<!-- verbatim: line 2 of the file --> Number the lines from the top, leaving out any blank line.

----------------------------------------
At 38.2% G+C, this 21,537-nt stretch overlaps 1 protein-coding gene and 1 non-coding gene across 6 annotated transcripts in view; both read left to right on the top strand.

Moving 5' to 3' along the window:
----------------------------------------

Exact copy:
Moving 5' to 3' along the window: